Our Subprime War

Whenever I read or hear about the success of the surge, I substitute the phrase bribes to the tribes. Those four little words make a world of difference, and they go back a long way — viz. “Protection Payments” made to Tribes in Ottoman Gaza (1519-1582) — but you don’t see them often enough in news accounts of the Iraq war.
Nor do you hear the President With His Head Up His Ass boasting about our bribes to the tribes. He brags instead, as he did the other day, about “the surge of forces.” Even a lengthy report that broke the news of the new Army operations manual on counterinsurgency, revised after the “hard-won lessons” of Afghanistan and Iraq, fails to mention bribery. It speaks instead about the importance of street patrols.
Maybe when the revised operations manual is made public later this month, we’ll see the inclusion of a new doctrinal tactic to formalize what has already happened: “Bring lotsa cash to buy off the enemy, especially in ten-million-dollar bricks.”
(Hmmm, thanks to Fred Kaplan at Slate, I see that the manual has already been posted in a huge pdf file by Secrecy News. Downloading the 314-page manual– it’s 28 MB — is guaranteed to freeze your browser for a while. But I managed, and a quick glance through the pages indicates that bribing insurgents is not mentioned anywhere.)
A weapons analyst I know can’t understand why “the press lays off all this stuff. It scrubs everything clean, sanitizes it, and presents it in the best possible light. If this were a Democratic president overseeing strategy, he would be ripped apart. We have a real scandal. It’s not Whitewater. It’s something at the highest level of national security.”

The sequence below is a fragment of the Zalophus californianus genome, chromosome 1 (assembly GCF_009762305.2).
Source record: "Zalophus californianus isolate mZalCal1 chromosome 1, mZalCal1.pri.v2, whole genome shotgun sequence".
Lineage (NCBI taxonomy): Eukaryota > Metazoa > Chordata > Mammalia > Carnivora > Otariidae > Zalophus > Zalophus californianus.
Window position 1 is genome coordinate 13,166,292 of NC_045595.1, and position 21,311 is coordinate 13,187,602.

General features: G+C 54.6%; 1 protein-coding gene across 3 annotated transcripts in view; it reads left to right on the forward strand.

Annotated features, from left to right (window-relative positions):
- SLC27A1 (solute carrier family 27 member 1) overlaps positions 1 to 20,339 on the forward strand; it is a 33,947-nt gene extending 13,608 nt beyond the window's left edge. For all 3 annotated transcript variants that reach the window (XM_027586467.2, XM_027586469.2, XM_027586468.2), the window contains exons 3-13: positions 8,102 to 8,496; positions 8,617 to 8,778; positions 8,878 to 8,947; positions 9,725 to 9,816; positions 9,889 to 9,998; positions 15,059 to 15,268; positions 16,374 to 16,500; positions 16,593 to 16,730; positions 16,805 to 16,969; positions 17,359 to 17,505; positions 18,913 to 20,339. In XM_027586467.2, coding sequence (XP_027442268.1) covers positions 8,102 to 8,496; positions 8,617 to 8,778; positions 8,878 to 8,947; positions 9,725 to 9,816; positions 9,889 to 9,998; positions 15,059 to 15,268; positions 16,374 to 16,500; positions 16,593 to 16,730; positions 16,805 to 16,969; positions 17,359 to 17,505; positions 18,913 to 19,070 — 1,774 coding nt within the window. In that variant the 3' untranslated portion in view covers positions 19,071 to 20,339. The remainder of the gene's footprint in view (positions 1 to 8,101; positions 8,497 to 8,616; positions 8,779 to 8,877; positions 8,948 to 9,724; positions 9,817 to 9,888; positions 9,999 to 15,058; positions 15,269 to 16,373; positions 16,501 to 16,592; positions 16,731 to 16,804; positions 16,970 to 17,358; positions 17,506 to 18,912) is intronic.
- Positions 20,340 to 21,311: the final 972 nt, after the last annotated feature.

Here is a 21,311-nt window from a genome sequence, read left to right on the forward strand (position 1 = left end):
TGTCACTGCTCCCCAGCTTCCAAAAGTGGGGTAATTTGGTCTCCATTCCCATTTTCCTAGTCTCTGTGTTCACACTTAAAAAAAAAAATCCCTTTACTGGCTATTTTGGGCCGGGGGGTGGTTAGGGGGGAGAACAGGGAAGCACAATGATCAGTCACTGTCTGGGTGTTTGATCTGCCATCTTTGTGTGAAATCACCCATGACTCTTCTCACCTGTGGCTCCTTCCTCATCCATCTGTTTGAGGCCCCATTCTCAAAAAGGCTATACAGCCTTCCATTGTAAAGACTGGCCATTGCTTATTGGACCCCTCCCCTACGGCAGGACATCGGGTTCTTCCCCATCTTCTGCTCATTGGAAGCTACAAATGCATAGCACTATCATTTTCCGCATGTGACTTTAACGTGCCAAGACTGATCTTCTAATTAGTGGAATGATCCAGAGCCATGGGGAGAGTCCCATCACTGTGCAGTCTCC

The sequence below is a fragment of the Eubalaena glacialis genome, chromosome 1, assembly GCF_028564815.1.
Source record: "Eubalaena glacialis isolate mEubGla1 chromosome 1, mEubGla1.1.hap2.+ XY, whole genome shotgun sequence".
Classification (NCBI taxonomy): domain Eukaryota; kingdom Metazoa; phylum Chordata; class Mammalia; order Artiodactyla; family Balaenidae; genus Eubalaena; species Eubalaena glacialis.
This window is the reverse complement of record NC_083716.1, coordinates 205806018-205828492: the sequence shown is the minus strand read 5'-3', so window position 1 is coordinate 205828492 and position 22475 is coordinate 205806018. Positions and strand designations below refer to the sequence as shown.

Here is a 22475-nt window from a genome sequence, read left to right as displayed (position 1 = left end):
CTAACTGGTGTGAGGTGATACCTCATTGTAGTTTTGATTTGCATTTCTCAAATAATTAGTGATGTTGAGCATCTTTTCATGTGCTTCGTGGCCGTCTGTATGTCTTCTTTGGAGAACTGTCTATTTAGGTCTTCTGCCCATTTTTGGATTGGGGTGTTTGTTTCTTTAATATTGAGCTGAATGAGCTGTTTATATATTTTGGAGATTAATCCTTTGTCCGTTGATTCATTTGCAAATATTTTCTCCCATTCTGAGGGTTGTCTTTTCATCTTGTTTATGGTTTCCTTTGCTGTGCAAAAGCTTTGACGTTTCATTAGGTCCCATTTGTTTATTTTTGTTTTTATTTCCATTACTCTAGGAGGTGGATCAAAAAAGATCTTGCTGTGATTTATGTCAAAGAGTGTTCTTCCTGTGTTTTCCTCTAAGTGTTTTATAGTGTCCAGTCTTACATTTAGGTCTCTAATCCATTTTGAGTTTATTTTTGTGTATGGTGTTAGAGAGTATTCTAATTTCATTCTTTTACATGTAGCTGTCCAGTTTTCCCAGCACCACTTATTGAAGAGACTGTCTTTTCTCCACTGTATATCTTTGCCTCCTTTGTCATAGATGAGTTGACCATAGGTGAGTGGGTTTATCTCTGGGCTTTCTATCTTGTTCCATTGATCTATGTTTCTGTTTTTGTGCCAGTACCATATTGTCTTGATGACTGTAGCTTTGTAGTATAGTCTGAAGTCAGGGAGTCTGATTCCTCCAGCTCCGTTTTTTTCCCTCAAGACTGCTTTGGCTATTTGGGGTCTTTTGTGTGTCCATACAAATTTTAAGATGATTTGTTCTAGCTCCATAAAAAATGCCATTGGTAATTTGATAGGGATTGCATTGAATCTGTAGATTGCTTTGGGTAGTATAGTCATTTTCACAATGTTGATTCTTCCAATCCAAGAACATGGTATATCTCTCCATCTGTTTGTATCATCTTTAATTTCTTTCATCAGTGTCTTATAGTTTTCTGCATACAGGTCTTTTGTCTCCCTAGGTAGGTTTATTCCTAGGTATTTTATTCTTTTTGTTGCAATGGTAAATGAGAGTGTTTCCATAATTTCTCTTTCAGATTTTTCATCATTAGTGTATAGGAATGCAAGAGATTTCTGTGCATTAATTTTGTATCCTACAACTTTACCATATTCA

In fairness, I have to point out that it’s not as if bribes to the tribes have gone unnoticed. Not too long ago, the BBC reported, as did others, that the payoffs have made al-Qaeda’s Ayman al-Zawahiri very unhappy. (Scroll way down.) And they were mentioned in passing only yesterday by NYT reporter Alissa J. Rubin. She noted that groups paid by the American military “to fight Islamic extremists” in Iraq’s Anbar Province “have mostly seemed to be cooperating,” although recently “their behavior has been [um] problematic.”
Meaning, of course, that bribes notwithstanding they’d rather put their own interests ahead of ours and others’. Now ain’t that a surprise.

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